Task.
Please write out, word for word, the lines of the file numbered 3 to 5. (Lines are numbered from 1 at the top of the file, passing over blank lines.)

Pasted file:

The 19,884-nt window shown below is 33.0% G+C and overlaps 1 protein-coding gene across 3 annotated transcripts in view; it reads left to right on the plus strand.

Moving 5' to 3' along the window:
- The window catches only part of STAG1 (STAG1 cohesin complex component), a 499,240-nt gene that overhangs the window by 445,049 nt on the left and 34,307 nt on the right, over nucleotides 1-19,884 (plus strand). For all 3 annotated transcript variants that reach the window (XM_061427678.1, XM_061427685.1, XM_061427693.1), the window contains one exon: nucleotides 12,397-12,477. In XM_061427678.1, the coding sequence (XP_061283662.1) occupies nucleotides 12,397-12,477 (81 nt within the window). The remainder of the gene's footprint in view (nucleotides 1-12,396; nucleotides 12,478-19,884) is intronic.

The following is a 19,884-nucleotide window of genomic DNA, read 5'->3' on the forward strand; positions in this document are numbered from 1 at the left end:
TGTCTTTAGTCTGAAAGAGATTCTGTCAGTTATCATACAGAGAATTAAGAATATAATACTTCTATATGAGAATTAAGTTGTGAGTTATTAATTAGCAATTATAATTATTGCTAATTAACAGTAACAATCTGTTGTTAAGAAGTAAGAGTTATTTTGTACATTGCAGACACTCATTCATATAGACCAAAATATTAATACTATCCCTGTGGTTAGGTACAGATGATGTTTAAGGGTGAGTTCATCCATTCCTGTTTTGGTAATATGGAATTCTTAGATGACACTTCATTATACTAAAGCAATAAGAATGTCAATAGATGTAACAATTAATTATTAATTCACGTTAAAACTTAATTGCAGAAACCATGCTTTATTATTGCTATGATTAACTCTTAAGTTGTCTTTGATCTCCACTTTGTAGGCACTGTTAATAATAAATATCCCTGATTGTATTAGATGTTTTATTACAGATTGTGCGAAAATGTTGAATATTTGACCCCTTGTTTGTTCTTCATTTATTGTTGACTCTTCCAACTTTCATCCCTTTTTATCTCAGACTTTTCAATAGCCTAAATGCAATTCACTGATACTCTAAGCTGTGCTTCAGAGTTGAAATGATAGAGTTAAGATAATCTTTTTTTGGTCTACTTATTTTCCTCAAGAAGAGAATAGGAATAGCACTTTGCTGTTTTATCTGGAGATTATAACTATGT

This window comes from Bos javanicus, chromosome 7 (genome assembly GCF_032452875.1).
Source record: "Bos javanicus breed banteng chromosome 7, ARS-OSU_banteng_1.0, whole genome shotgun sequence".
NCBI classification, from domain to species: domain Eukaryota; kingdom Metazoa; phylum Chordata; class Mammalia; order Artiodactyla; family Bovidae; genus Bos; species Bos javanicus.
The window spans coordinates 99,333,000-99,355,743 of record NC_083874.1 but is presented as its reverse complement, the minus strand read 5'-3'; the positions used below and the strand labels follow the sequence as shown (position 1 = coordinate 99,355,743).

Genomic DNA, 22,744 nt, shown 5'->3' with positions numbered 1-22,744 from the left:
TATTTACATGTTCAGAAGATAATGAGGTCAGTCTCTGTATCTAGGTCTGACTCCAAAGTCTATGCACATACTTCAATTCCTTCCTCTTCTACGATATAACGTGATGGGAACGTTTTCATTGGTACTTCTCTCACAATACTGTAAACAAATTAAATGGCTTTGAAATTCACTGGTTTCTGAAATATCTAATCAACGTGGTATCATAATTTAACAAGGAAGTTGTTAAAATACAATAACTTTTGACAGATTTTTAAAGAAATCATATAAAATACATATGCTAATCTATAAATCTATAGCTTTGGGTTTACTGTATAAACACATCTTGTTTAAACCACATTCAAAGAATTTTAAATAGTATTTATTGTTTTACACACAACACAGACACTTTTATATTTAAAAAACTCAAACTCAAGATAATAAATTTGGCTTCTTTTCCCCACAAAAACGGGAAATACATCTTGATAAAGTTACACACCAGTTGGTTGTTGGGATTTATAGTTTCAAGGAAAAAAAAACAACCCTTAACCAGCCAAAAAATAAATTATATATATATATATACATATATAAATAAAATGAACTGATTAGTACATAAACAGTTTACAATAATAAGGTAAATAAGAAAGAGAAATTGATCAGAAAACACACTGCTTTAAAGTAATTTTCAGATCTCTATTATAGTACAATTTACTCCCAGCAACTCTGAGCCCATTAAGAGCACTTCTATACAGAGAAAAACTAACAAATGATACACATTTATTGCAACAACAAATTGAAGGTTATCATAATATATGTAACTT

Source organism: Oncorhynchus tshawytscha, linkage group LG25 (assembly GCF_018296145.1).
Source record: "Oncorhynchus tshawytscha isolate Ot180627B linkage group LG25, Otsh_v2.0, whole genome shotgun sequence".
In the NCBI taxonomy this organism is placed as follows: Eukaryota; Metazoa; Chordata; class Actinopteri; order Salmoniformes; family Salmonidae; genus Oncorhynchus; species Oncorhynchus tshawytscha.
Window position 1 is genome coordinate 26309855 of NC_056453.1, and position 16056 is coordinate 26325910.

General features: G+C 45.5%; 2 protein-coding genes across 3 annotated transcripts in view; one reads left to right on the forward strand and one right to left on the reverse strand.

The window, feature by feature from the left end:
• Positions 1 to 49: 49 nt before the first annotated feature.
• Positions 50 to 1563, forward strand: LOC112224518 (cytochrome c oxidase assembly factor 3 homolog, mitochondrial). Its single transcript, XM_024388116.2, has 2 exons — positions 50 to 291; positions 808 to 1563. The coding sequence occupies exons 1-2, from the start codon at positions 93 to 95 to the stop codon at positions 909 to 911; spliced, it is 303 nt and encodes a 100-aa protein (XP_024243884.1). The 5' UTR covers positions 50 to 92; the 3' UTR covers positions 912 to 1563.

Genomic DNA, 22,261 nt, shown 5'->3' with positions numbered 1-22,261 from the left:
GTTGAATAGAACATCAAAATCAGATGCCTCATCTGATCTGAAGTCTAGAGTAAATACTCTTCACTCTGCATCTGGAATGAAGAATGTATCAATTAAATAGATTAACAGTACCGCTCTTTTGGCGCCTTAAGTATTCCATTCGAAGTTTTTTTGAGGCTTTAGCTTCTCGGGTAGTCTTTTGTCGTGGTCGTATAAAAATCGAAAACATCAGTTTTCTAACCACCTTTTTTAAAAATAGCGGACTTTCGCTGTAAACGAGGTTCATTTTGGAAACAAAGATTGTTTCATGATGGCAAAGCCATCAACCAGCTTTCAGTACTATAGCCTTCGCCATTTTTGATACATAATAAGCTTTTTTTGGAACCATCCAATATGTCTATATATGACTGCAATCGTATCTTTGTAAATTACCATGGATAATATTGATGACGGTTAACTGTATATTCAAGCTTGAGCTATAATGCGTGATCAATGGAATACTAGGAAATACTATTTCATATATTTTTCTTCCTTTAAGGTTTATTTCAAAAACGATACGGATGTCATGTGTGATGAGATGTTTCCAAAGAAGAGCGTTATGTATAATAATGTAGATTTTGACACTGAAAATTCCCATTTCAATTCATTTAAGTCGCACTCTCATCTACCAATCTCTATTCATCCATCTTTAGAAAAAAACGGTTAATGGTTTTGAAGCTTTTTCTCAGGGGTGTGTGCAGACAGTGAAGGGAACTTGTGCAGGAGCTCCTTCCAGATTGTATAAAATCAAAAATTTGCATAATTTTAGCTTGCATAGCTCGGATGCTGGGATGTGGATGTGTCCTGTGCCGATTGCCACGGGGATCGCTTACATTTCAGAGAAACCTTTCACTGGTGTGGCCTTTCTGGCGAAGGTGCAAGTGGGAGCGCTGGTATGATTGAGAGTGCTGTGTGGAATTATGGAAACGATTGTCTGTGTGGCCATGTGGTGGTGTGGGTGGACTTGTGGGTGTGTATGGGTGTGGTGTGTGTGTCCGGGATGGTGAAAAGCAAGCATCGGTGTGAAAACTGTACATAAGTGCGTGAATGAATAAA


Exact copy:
- The window catches only part of STAG1 (STAG1 cohesin complex component), a 499,240-nt gene that overhangs the window by 445,049 nt on the left and 34,307 nt on the right, over nucleotides 1-19,884 (plus strand). For all 3 annotated transcript variants that reach the window (XM_061427678.1, XM_061427685.1, XM_061427693.1), the window contains one exon: nucleotides 12,397-12,477. In XM_061427678.1, the coding sequence (XP_061283662.1) occupies nucleotides 12,397-12,477 (81 nt within the window). The remainder of the gene's footprint in view (nucleotides 1-12,396; nucleotides 12,478-19,884) is intronic.

The following is a 19,884-nucleotide window of genomic DNA, read 5'->3' on the forward strand; positions in this document are numbered from 1 at the left end:
TGTCTTTAGTCTGAAAGAGATTCTGTCAGTTATCATACAGAGAATTAAGAATATAATACTTCTATATGAGAATTAAGTTGTGAGTTATTAATTAGCAATTATAATTATTGCTAATTAACAGTAACAATCTGTTGTTAAGAAGTAAGAGTTATTTTGTACATTGCAGACACTCATTCATATAGACCAAAATATTAATACTATCCCTGTGGTTAGGTACAGATGATGTTTAAGGGTGAGTTCATCCATTCCTGTTTTGGTAATATGGAATTCTTAGATGACACTTCATTATACTAAAGCAATAAGAATGTCAATAGATGTAACAATTAATTATTAATTCACGTTAAAACTTAATTGCAGAAACCATGCTTTATTATTGCTATGATTAACTCTTAAGTTGTCTTTGATCTCCACTTTGTAGGCACTGTTAATAATAAATATCCCTGATTGTATTAGATGTTTTATTACAGATTGTGCGAAAATGTTGAATATTTGACCCCTTGTTTGTTCTTCATTTATTGTTGACTCTTCCAACTTTCATCCCTTTTTATCTCAGACTTTTCAATAGCCTAAATGCAATTCACTGATACTCTAAGCTGTGCTTCAGAGTTGAAATGATAGAGTTAAGATAATCTTTTTTTGGTCTACTTATTTTCCTCAAGAAGAGAATAGGAATAGCACTTTGCTGTTTTATCTGGAGATTATAACTATGT